Cookstown Area Plan 2010
Policy Framework: Conservation (Page 1 of 5)
Cookstown District is endowed with a rich and diverse range of landscapes, wildlife habitats and heritage features that together distinguish its special character and identity.
From its western boundaries, on the extensive upland bog and forests on the fringes of the Sperrin Mountains, the land falls progressively through undulating footslopes and drumlin lowlands to the flat shores of Lough Neagh and the broad floodplain of the Ballinderry River. A variety of landscape patterns has evolved over thousands of years, as natural and human forces have shaped and modified this natural topography. Today, each local landscape is characterised by a distinctive combination of land-cover, habitat and man-made features, the result of some 10,000 years of human activity and change on natural resources and topography.
This interaction between people and their environment will continue to bring about change over time and in response to the needs of the community. In managing the process of change and its effects on the natural and man-made landscape and townscape of the District, it will be important to safeguard the natural features and the archaeological and built heritage, which form part of the local identity.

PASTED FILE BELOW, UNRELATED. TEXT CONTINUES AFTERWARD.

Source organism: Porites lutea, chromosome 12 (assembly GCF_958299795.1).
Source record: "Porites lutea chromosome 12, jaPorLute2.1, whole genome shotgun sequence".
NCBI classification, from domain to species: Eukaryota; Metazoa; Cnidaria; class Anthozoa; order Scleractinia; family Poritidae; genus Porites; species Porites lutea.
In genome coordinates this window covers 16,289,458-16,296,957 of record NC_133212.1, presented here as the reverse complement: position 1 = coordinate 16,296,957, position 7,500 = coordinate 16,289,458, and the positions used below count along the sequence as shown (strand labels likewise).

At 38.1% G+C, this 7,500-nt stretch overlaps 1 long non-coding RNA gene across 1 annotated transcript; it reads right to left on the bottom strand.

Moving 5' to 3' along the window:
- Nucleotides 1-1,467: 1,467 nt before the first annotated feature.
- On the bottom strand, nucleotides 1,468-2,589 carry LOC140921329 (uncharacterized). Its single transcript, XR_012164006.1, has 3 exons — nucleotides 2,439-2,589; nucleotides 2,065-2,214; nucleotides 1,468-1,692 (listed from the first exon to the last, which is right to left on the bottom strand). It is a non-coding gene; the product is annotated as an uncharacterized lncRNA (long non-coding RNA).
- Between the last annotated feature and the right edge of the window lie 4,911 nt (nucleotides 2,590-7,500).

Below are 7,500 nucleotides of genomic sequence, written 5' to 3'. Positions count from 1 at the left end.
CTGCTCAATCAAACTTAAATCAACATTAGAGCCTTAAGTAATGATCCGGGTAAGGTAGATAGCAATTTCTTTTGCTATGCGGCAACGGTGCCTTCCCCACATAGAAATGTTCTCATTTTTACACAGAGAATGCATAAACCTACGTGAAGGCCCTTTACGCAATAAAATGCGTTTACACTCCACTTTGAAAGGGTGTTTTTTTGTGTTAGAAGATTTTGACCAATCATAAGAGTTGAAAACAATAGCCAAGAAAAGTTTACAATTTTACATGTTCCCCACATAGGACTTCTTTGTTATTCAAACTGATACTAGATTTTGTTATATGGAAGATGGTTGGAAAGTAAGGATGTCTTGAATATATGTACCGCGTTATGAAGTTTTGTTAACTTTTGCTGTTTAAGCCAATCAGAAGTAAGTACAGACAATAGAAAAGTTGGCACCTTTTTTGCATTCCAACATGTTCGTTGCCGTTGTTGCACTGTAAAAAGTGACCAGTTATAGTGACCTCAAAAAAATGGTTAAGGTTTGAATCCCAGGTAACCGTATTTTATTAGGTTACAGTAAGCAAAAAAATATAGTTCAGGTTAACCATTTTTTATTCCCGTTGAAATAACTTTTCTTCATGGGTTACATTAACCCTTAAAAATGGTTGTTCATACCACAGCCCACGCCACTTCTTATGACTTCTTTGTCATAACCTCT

Change can provide opportunities to sustain or reinforce the special character of the area and to enhance it, by improving the quality of new development. In this way this generation can ensure a rich surviving historic legacy and contribute to a healthy and attractive environment for future generations.
Landscape Quality and Character
The scenic value of part of the District's landscape has long been recognised. Fringe uplands in the west of the District are within the nationally important Sperrin Area of Outstanding Natural Beauty (AONB), designated in 1968. This designation is likely to be reviewed over the plan period, the responsibility resting primarily with the Department of Environment's Environment and Heritage Service. Other scenic landscapes include the Lough Neagh Shore and the Slieve Gallion slopes, but all landscapes of the District can be of local importance and provide a valuable asset for tourism, recreation and wildlife.